• Probably the single most effective thing (I think) a writer can do to improve their writing technique is to understand and embrace the “less is more” mantra with regards to their writing. I needed to have my own work butchered, I mean edited, by a professional to really understand how this fairly simple process improves your work so dramatically, but it is with good reason that any “expert” will tell you much the same thing and I get now how it is that an editor can look at the first page of an author’s work and judge their skill level. Humour me by trying this exercise to see if you can appreciate why this step is so valuable: Take a piece of writing that you have done and remove as many words as you can, whilst still conveying the same thing. You may be surprised at how many words you can cut simply because they are redundant and don’t actually offer any new information. What you are left with (hopefully!) is something that is a lot quicker and easier to read (and therefore more engaging and enjoyable); and you didn’t even have to do a writing course to learn this!
  • Another well-cited mantra (for good reason too) is the “show don’t tell” mantra; in other words don’t tell the reader what a character is thinking, but show the reader by the character’s actions (unless you have to, or you’re employing a technique like stream-of-consciousness or shifting the narrative focus between differing characters heads). I found I had to get into the habit of this approach to really appreciate what a difference it makes. What works for me is to imagine that you’re describing events like a movie; i.e. you only have the visual and audio details to show how a character is thinking or feeling. When a character “walks angrily across a room” in a movie, you aren’t told that “the character is thinking of X that makes him/her so angry”, rather you are shown how angry they are by their body language and the words they speak. -I hope you get what I’m trying to explain here anyway…
  • The last of my brief points I wanted to make on the “art of writing” itself, is to trust your own instincts and write the story that you are passionate about. Regardless of how good or bad your work is, some people will love it and others will hate it. The ratios will differ depending on the quality of your work and publicity, but you will never manage something that will please everyone. Save yourself the trouble and write what you think is best; your passion and unique voice will be a lot more impressive than if you are just trying to write “what will be popular / sell”.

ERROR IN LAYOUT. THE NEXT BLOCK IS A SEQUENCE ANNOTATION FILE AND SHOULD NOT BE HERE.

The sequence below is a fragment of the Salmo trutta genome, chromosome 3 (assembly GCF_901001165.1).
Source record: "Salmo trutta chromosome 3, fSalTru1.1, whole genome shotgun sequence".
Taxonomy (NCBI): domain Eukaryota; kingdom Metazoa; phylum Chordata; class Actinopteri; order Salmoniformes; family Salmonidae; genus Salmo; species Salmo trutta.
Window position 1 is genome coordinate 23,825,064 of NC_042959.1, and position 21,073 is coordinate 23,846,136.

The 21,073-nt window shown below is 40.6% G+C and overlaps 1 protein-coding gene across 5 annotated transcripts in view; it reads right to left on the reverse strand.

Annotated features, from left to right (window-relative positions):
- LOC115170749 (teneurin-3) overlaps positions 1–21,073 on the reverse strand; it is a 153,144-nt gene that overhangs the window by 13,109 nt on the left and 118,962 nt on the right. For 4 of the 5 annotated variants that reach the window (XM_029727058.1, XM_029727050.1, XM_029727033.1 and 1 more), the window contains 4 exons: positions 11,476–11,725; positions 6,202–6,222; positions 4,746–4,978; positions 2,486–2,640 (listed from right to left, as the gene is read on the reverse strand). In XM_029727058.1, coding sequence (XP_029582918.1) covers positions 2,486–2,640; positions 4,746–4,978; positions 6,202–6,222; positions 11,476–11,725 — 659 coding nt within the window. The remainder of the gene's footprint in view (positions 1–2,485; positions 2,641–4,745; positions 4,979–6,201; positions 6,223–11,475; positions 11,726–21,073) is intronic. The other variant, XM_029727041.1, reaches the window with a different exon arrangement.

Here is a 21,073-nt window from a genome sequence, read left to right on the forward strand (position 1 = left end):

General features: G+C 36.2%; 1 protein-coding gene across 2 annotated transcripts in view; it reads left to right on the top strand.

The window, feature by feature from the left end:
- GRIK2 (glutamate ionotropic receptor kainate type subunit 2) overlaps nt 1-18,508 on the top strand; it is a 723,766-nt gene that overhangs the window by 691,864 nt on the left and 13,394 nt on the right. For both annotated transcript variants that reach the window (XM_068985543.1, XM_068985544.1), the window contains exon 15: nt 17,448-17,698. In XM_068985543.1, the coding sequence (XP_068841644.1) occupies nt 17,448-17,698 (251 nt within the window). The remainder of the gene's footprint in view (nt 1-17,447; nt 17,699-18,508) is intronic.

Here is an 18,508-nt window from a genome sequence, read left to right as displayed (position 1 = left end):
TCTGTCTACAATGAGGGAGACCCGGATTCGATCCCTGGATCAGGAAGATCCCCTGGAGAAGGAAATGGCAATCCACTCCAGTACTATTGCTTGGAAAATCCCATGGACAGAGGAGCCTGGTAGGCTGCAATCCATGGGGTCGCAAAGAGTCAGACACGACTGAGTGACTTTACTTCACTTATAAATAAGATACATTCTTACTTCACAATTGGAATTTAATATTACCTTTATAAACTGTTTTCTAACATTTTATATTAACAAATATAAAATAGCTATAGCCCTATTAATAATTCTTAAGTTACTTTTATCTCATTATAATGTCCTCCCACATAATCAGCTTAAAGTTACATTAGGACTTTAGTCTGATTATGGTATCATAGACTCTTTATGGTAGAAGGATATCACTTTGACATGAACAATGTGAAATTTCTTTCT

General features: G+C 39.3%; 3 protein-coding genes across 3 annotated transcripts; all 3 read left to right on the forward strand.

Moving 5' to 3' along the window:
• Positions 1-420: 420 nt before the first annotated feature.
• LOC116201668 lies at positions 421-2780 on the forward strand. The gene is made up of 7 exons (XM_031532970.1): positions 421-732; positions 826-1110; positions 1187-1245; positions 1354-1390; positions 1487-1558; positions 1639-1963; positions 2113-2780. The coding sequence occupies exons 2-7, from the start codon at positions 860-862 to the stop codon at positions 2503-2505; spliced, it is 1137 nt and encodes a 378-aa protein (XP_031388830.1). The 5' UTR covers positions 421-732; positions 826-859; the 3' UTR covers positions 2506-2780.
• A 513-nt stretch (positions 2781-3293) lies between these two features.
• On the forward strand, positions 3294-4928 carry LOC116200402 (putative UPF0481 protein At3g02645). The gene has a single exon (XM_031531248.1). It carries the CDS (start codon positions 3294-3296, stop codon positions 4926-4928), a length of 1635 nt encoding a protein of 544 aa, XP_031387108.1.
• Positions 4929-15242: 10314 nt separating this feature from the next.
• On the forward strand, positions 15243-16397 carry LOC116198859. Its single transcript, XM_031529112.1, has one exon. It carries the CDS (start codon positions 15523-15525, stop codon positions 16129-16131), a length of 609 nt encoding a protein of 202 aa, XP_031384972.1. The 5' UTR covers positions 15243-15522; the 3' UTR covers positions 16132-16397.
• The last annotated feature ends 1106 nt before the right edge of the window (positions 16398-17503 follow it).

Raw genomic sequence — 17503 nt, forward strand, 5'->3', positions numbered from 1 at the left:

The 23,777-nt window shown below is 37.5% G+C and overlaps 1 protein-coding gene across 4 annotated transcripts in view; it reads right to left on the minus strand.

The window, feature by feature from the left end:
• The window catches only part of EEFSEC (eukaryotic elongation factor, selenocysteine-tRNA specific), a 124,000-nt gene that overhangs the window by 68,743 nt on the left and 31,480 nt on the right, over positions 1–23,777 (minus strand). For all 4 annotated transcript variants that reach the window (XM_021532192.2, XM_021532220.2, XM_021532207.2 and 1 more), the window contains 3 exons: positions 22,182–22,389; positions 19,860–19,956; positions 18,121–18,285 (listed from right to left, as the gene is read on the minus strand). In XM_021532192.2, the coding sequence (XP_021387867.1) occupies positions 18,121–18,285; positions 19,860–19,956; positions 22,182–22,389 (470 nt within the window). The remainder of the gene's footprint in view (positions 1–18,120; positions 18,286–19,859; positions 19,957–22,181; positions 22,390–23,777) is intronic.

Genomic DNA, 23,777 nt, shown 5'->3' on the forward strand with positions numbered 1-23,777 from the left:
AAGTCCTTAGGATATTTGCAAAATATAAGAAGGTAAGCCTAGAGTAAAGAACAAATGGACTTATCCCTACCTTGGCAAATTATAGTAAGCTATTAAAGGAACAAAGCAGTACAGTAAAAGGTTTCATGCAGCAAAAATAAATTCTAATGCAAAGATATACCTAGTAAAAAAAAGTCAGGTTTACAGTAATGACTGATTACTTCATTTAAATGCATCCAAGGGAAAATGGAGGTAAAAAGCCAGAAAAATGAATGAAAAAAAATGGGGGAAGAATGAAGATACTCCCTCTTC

Okay now onto the “meat” of this blog (yeah yeah it’s taken me a while to get to this point haha): Gamebook design. And by that I don’t mean the gamebook system used (that’s a topic for another post I’m supposed to have written by now that will incorporate statistics / probability). I’m talking about the way in which the gamebook is structured.

Now is a good time to explain the “prism” through which I view gamebook design as all of my subsequent points are through this prism or paradigm of perspective. My view can be summed up by what I have said in a recent interview, where I said that I consider the most important aspect of writing a gamebook is “keeping foremost in mind that you are creating an experience for the reader that is meant to be fun. Anything that is liable to frustrate, confuse or bore the reader should be avoided. After all, it is for their sake that you are writing a gamebook (or should be I think!) –To put it another way, I used to GM (Gamesmaster) RPGs (role playing games) in the same way that gamebooks used to be (often) written: Ruthlessly. Adventures were challenges for my players to see how few times they could die before getting through it. It took me a while to realise that this reduces it to a game where the players had little care for their character and by extension the story itself. It was all about not dying and getting the best stats/items. Over time, I found it was more entertaining for all involved if the world felt fair, if it wasn’t a competition to see who died the least number of times, if their characters had more depth and history, and that they could go one from epic story to the next, in control of their fate.”